Is the Delta-Plus Variant a Source of Concern?
Yes, there are some reasons for concern. Delta-plus is a subvariant of delta, which has been shown to be more transmissible than earlier forms of SARS-CoV-2. Delta-plus’ spike-protein mutation appears to allow it to bind more easily to lung cells, making it a more effective respiratory virus. There is also evidence that delta-plus may offer greater resistance to monoclonal antibody treatments, which are the primary weapon for managing more advanced cases of COVID-19. All that noted, delta-plus’ ultimate impact on public health is still being determined.
How Did the Delta and Delta-Plus Variants Originate?
Like all variants, delta is the result of mutations during reproduction. Viruses are incapable of reproducing themselves; instead, they invade cells and highjack the cell’s infrastructure and energy sources to undergo replication. When this happens, errors sometime occur in the reiteration of a virus’s genetic structure. These changes, many of which are insignificant, define a virus as mutated. Depending on the environment in which the virus is living, mutations may increase, decrease, or have no measurable impact on its likelihood of survival.
Where Were the Delta and Delta-Plus Variants First Detected?
Delta was first detected in India in December 2020.
For delta-plus, some reports indicate India while others point to Europe. Regardless, delta-plus appears to be spreading, and has now been reported in India, Russia, Poland, Portugal, Switzerland, Japan, China, South Korea, Great Britain, and the United States. The first delta-plus cases in the U.S. were identified in Louisiana earlier this year.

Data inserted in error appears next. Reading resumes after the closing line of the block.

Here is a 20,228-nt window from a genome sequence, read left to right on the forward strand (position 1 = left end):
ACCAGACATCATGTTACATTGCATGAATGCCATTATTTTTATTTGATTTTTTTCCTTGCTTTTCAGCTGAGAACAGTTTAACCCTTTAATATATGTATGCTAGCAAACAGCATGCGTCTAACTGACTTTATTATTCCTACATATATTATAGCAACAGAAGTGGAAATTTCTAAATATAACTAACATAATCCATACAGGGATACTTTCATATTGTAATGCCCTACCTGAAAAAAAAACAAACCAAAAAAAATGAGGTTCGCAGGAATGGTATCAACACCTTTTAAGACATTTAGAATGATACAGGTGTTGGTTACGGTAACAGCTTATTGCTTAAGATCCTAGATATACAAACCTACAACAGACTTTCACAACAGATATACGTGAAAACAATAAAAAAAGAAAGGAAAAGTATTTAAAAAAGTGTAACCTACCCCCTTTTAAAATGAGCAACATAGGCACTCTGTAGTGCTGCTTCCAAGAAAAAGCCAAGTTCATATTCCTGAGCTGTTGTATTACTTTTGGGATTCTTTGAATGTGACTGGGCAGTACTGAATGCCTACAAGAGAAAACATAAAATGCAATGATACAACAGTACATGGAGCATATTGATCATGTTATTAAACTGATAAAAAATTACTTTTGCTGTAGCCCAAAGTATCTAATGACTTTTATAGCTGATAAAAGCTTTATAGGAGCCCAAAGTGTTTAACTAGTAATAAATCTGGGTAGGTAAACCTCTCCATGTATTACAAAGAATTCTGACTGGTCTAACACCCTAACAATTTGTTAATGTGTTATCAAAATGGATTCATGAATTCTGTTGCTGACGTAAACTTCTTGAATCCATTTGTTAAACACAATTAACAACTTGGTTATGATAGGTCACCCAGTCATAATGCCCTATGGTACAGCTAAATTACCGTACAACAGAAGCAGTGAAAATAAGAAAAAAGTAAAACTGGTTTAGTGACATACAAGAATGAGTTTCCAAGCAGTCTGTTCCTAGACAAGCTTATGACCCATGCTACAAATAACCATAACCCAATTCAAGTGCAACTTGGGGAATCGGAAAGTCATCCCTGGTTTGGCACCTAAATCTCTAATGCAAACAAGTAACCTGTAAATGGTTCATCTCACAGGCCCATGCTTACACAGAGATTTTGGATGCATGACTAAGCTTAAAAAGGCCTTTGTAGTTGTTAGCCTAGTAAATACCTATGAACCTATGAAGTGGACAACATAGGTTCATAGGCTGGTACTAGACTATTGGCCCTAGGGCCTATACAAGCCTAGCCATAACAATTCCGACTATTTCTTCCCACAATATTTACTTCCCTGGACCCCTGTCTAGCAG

Are the Currently Available Vaccines Effective Against the Delta Variant?
The recent emergence of delta, delta-plus, and other SARS-CoV-2 variants means that scientists are still in the process of evaluating vaccine effectiveness against the variant. Initial studies suggest that the vaccines retain their viability against delta, though perhaps at a somewhat lower rates of effectiveness. The vaccines also appear to protect against the most serious forms of infection, which means that among those individuals who do get ill, they tend to avoid the worst possible outcomes (including death).
What Is Medical Science Doing About the Delta, Delta-Plus and Other Variants?
Medical organizations and public-health bodies around the world are currently focused on understanding, treating, and preventing new outbreaks of COVID-19 based on mutated forms of the SARS-CoV-2 virus. This focus will ultimately result in new strategies of containment and control, possibly including modified vaccines or vaccine strategies, revised public-health policies, and continuing education of vulnerable populations.
Are Unvaccinated Persons at Risk?
Yes. Unvaccinated persons are at significantly greater risk than fully vaccinated, and are much more likely to have serious disease resulting in hospitalization or death.
How Do I Protect Myself and My Family from Delta and Delta-Plus COVID-19 Variants?
You can protect yourself and your loved ones from delta and the other new variants by taking the same steps public-health organizations developed for the original outbreak of COVID-19:
- Wear masks or other protective facial coverings.
- Practice social distancing by keeping at least six feet away from other people.
- Avoid crowds, especially in confined spaces.
- Wash your hands regularly and thoroughly with soap.
- Get vaccinated with one of three vaccines currently approved for use in the U.S. by the Food and Drug Administration (FDA). You can click here to schedule your vaccine if you reside in Kentucky and here, if you reside in Indiana.